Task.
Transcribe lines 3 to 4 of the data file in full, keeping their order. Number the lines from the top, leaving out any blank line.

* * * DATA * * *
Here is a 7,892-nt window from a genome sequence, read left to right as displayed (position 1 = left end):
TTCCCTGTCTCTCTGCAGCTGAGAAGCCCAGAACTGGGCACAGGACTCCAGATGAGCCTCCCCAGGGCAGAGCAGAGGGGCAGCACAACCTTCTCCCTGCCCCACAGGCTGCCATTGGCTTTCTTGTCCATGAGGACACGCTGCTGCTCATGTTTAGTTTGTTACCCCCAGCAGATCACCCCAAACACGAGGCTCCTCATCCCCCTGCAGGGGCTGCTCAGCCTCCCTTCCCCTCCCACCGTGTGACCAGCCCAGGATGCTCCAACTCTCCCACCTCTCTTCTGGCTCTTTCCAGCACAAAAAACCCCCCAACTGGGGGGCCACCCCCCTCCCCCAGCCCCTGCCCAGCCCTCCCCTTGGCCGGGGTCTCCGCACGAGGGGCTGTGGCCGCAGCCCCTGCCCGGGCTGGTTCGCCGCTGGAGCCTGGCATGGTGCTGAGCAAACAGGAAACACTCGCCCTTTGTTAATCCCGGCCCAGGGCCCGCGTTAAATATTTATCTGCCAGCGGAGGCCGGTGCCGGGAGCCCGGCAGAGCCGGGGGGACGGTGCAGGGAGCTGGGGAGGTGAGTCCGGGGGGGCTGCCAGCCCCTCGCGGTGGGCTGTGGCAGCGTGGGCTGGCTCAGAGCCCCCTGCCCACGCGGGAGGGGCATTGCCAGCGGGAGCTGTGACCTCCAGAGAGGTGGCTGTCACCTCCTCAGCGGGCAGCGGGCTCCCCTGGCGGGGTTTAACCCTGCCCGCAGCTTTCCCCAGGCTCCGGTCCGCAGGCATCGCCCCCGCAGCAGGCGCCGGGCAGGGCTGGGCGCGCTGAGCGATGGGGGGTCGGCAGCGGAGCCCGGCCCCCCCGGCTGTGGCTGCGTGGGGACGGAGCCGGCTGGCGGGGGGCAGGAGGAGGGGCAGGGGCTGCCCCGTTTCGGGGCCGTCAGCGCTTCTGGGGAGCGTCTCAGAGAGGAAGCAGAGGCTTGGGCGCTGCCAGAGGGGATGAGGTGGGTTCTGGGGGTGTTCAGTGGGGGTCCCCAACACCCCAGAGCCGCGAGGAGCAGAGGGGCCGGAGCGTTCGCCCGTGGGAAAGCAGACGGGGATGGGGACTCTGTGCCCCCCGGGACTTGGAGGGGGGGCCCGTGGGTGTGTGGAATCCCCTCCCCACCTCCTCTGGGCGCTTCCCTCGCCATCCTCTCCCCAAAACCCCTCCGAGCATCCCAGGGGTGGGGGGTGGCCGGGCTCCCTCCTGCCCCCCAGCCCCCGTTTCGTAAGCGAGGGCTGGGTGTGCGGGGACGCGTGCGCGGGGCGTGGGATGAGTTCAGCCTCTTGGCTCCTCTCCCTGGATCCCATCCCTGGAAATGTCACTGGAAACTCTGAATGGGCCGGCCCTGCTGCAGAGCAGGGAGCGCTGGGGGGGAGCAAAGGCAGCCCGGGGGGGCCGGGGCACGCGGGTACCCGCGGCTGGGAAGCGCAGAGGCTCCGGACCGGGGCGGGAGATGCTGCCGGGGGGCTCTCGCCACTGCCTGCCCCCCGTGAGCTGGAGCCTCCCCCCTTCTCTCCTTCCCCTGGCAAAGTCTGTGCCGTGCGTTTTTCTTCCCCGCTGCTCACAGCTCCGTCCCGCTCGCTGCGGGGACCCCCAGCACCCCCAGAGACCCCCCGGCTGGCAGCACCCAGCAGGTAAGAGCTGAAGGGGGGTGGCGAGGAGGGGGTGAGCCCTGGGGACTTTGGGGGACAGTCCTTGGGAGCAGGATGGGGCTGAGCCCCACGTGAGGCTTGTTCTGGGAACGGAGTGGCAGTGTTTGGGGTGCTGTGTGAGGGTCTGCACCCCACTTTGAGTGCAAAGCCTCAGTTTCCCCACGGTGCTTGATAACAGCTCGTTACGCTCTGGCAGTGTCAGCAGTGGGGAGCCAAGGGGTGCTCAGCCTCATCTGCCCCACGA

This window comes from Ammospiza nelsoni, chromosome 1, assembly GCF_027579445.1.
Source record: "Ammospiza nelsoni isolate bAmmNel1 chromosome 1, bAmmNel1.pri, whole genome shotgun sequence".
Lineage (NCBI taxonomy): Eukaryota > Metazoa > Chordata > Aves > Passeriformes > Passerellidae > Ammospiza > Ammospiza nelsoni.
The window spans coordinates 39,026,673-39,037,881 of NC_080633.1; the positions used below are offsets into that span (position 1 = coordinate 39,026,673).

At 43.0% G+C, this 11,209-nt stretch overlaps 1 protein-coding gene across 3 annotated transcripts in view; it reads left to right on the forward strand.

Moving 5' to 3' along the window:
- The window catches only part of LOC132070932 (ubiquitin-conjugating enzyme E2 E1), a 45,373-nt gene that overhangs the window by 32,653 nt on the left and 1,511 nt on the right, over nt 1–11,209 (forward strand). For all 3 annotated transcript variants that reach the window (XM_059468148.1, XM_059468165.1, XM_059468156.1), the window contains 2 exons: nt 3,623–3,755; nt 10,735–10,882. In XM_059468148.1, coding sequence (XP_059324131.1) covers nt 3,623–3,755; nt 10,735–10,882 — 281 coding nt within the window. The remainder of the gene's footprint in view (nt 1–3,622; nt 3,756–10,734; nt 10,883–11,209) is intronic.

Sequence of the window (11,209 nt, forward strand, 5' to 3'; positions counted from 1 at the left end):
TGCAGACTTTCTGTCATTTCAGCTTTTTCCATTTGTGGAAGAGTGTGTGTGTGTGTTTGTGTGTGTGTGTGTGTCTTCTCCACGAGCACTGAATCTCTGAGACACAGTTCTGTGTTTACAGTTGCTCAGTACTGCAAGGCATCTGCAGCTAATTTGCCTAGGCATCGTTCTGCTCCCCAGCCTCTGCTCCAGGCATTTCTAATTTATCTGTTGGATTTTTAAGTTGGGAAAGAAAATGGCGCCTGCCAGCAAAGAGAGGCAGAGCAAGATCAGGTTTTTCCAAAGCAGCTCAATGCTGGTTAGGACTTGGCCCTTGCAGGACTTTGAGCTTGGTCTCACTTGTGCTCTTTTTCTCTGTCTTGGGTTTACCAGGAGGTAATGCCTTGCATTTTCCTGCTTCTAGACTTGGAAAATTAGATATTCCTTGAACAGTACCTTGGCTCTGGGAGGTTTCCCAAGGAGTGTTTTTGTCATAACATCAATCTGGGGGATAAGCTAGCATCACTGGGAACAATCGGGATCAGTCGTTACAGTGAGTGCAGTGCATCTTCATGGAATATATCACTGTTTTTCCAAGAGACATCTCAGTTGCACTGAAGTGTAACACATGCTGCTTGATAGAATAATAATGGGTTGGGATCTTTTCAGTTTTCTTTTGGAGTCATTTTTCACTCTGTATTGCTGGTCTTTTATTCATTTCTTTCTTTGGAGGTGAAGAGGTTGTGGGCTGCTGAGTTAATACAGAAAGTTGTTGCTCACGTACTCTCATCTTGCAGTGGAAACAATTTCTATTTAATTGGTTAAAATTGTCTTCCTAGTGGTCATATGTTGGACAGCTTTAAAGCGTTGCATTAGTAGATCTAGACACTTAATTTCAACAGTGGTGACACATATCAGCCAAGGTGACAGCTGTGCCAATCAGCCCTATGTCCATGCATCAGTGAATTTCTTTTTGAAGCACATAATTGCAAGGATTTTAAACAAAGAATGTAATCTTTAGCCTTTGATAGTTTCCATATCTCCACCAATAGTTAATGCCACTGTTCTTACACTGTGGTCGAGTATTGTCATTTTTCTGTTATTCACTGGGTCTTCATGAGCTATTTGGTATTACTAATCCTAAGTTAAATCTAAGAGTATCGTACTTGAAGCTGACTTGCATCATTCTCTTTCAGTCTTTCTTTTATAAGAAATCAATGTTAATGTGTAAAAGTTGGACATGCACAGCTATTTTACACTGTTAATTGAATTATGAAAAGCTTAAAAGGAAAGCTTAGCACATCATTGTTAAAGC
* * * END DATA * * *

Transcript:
This window comes from Ammospiza nelsoni, chromosome 1, assembly GCF_027579445.1.
Source record: "Ammospiza nelsoni isolate bAmmNel1 chromosome 1, bAmmNel1.pri, whole genome shotgun sequence".